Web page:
Posts Tagged ‘attrition’

Nonprofits: Don’t raise a dollar unless you plan on keeping it

According to Ken Burnett, “Our nonprofit sector is bleeding to death. We’re hemorrhaging donors, losing support as fast as we find it, seemingly condemned forever to pay a fortune just to stand still. It’s time we stemmed the flow.”

It’s understandable why Retention Fundraising author Roger Craver chose Burnett to write the forward for this book. Burnett brings the right amount of warning to the issue. Burnett is right. Our social sector is in dire need of determined action to diminish donor attrition.

Why?

A few of the many reasons include the following: Attrition costs our organizations billions of dollars and effort. It suffocates the other mission-related work we’re trying to do. It undermines the sector as a whole. Unfortunately, many fundraisers accept low donor retention as a fact of life.

Roger Craver says it doesn’t have to be that way. Craver has unpacked the answers to many of the challenges nonprofits face with attrition such as shifting the fundraiser’s focus to what matters most to donors, overthrowing retention barriers, responding efficiently and more.

Thanks to a study of more than 250 organizations, Craver and his collaborators have introduced a framework for boosting retention and the lifetime value of donors. This framework is the foundation to improve each of the retention issues he presents, from redefining loyalty to understanding authentic engagement.pinterest-com

We asked Craver about how to make a case for retention activities if you need to enlist your colleagues and leadership in the process. We also had him share insights on the metrics you should measure:

CausePlanet: How do you convince nonprofit organizations that focusing on donor retention is worth the extra time, effort and expense?

Craver: Year after year for the past decade, donor-retention rates have been sinking. Today, they’re at an all-time low.  According to studies by the Association of Fundraising Professionals, every $100 raised from new donors was offset by $100 in losses because of attrition. All this despite the facts that organizations have

– a 60-70 percent chance of obtaining additional gifts from an existing donor.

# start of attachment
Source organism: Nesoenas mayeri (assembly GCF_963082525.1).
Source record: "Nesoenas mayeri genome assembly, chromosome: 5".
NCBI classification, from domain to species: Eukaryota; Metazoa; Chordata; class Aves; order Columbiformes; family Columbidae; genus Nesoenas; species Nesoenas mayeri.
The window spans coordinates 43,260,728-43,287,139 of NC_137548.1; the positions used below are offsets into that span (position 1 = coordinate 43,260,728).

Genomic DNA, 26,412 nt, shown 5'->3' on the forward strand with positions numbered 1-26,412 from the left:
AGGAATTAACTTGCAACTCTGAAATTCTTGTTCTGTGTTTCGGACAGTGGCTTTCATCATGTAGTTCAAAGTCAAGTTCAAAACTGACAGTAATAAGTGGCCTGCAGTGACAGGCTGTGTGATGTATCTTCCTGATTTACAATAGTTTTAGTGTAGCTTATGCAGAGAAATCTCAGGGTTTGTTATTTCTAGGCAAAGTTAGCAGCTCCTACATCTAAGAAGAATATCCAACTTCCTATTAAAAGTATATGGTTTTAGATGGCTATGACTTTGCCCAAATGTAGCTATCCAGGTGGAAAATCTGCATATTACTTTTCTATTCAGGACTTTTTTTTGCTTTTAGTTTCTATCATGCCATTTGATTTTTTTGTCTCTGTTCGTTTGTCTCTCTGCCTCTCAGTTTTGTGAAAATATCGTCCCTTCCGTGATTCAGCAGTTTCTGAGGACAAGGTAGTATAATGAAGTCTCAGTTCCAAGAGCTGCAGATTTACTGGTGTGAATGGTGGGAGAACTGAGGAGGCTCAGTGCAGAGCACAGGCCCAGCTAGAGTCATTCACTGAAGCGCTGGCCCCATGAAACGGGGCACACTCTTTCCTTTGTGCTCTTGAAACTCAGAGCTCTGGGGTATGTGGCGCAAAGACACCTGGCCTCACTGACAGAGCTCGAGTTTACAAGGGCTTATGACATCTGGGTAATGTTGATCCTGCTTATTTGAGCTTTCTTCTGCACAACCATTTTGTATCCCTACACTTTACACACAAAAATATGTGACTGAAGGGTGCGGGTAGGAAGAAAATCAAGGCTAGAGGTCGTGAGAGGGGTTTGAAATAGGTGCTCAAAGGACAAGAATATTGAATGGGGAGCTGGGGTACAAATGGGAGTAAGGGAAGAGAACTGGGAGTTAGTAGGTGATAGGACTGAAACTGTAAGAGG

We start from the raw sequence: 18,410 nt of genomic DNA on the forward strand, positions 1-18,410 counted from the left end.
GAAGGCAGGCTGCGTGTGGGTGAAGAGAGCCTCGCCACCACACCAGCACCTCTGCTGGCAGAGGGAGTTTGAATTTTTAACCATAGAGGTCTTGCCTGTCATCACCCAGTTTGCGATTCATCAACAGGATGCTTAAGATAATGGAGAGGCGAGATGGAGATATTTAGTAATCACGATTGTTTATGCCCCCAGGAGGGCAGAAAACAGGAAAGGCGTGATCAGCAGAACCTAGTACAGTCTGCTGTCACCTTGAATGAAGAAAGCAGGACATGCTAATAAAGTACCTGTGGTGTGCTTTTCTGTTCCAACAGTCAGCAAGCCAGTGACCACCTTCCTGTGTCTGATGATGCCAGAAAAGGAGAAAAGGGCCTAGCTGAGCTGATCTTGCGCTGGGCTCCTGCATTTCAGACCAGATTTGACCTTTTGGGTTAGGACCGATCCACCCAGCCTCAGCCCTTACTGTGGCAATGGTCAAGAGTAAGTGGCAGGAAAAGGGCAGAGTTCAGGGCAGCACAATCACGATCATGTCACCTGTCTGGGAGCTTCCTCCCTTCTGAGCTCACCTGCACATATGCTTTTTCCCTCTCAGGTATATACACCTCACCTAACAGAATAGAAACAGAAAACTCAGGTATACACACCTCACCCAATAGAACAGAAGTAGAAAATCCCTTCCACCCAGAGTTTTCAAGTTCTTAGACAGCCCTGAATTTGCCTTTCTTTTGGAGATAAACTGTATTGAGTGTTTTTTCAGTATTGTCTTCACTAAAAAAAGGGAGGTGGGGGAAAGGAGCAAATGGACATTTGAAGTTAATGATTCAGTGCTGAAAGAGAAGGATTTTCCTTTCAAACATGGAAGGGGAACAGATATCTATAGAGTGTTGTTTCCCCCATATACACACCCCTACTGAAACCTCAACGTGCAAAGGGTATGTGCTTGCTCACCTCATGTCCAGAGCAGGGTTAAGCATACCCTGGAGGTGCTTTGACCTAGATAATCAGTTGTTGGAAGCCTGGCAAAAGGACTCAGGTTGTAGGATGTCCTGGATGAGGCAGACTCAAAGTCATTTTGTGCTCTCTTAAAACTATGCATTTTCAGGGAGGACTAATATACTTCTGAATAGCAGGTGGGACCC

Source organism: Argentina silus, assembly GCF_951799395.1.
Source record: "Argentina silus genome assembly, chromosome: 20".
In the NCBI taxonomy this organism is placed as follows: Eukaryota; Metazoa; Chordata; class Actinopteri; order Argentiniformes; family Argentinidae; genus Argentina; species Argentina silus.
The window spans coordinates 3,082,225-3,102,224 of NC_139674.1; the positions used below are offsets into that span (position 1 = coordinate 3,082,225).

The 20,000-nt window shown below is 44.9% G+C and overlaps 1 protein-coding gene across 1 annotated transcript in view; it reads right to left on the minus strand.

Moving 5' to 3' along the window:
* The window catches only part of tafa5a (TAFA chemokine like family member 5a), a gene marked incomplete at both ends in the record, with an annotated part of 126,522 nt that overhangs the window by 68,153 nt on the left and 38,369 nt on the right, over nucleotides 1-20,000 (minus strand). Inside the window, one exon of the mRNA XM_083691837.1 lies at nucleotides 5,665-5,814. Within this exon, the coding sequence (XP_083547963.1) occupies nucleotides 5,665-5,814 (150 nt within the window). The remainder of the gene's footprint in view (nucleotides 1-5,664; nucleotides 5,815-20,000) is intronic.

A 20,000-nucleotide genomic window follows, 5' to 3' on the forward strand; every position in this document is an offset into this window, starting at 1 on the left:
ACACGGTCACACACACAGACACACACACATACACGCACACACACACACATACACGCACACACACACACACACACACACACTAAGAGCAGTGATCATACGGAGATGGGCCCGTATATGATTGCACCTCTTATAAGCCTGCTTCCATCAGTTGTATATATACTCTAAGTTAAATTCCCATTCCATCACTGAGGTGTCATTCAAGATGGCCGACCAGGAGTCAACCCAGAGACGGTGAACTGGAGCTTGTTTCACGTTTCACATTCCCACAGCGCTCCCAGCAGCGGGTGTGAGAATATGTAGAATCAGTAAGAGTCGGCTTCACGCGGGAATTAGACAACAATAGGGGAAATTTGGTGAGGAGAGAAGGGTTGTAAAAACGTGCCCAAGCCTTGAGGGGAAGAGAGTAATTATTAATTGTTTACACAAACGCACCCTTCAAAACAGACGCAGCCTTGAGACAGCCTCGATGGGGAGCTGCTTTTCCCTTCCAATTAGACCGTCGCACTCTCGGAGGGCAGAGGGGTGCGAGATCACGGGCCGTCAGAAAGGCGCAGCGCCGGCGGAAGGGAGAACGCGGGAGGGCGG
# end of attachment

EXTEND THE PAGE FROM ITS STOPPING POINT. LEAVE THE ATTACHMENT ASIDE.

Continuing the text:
– a 20 to 40 percent chance of obtaining an additional gift from a recently lapsed donor.bloomerang-com

– but less than a 2 percent chance of obtaining a gift from a prospective donor (actuation).

So one thing should be glaringly obvious. The bulk of an organization’s fundraising spending should be aimed at holding onto and building relationships with existing donors, not in acquiring new ones. It’s called “retention.” Unless an organization’s goal is to never grow and eventually decline, the failure to focus on retention is ultimately ruinous as the organization’s support shrinks like a raisin in the sun.

CausePlanet: Would you talk about how the metrics you have developed (lifetime value, etc.) help a nonprofit track its fundraising and justify its time and effort?

Craver: There are some fundamental metrics that serve as a sort of fundraiser’s GPS—Retention Rates and Lifetime Value. They quickly and easily indicate whether an organization is relevant to its donors.

Number of new donors making a second gift: A harbinger if not dead-on predictor of the retention rates and Lifetime Value an organization is likely to enjoy in the future.

Number of new donors retained into the second year: If you ask and answer the question as to why so many donors leave the first year and what your organization is doing to lose them and hold them, you’ll be on a true track to growth. Fail to answer them, and it’s more of the same.

Multiple Year Retention Rate: Same as above, but by tracking these year by year you can spot trends, problems and opportunities. Why? Because year-over-year comparisons of this metric will trigger additional questions and answers for improving your program.blog-capterra-com

Lifetime Value of a Donor (LTV): At the end of the day all the actions you take to improve retention, average gift and donor commitment will be reflected in the Lifetime Value of each donor and all donors collectively. This is the key metric on which you can benchmark, guide and then track the success–or failure–of your intermediate and long-term strategies.

There’s never been a better time for Roger Craver’s book. Why let one more hard-won donor leak through the bucket when instead, she could be a lifetime supporter of your organization. Simply put, calculate the cost of repeated acquisitions versus the renewal of a donor who is predisposed to support you.

Craver provides countless data-based methods for retaining donors including Cliff Notes to his own advice at the end. From what drives donors to stay to what prompts them to leave, Craver makes it impossible to look the other way on retention–and your nonprofit will be better for it.

See other book summaries related to this title:

Fundraising the SMART Way™: Predictable, Consistent Income Growth for Your Charity + Website

Fundraising When Money Is Tight